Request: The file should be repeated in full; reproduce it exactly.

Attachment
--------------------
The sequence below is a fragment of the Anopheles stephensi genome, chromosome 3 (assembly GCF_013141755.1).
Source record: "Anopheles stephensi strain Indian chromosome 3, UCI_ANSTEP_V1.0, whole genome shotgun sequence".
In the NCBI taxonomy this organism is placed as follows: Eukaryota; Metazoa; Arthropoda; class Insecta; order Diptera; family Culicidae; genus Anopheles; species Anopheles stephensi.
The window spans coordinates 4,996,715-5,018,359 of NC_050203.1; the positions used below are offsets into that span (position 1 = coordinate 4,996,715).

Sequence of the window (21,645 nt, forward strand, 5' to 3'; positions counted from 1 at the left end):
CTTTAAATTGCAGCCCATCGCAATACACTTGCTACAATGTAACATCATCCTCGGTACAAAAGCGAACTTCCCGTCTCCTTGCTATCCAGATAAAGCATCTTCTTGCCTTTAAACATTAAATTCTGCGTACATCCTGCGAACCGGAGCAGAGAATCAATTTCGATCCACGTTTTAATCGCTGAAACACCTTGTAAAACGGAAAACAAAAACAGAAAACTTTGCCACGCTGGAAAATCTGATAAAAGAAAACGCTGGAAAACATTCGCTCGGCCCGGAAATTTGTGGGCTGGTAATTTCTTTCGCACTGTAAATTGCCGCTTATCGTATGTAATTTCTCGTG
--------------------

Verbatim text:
The sequence below is a fragment of the Anopheles stephensi genome, chromosome 3 (assembly GCF_013141755.1).
Source record: "Anopheles stephensi strain Indian chromosome 3, UCI_ANSTEP_V1.0, whole genome shotgun sequence".
In the NCBI taxonomy this organism is placed as follows: Eukaryota; Metazoa; Arthropoda; class Insecta; order Diptera; family Culicidae; genus Anopheles; species Anopheles stephensi.
The window spans coordinates 4,996,715-5,018,359 of NC_050203.1; the positions used below are offsets into that span (position 1 = coordinate 4,996,715).

Sequence of the window (21,645 nt, forward strand, 5' to 3'; positions counted from 1 at the left end):
CTTTAAATTGCAGCCCATCGCAATACACTTGCTACAATGTAACATCATCCTCGGTACAAAAGCGAACTTCCCGTCTCCTTGCTATCCAGATAAAGCATCTTCTTGCCTTTAAACATTAAATTCTGCGTACATCCTGCGAACCGGAGCAGAGAATCAATTTCGATCCACGTTTTAATCGCTGAAACACCTTGTAAAACGGAAAACAAAAACAGAAAACTTTGCCACGCTGGAAAATCTGATAAAAGAAAACGCTGGAAAACATTCGCTCGGCCCGGAAATTTGTGGGCTGGTAATTTCTTTCGCACTGTAAATTGCCGCTTATCGTATGTAATTTCTCGTG